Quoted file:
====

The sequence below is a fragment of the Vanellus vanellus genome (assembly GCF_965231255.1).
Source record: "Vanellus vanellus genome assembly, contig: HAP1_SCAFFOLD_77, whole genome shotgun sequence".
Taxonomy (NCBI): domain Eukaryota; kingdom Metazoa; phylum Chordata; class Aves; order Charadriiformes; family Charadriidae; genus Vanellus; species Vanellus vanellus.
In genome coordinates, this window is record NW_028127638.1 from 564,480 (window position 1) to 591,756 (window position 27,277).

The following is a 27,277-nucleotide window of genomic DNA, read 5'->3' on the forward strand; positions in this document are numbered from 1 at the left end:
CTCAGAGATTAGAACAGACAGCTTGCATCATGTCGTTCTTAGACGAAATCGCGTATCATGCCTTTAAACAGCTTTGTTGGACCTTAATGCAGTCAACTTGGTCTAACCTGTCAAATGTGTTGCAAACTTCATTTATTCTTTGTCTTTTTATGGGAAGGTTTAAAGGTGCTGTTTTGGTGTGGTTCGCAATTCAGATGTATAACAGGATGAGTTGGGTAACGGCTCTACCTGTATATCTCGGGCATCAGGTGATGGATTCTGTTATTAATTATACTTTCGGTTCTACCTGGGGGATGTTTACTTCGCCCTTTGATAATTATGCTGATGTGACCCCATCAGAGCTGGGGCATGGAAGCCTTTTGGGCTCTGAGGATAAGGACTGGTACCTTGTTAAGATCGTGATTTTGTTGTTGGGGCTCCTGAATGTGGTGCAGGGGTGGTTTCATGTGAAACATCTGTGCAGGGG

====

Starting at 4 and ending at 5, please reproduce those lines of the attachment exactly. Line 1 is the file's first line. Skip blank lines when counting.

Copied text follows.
In genome coordinates, this window is record NW_028127638.1 from 564,480 (window position 1) to 591,756 (window position 27,277).

The following is a 27,277-nucleotide window of genomic DNA, read 5'->3' on the forward strand; positions in this document are numbered from 1 at the left end: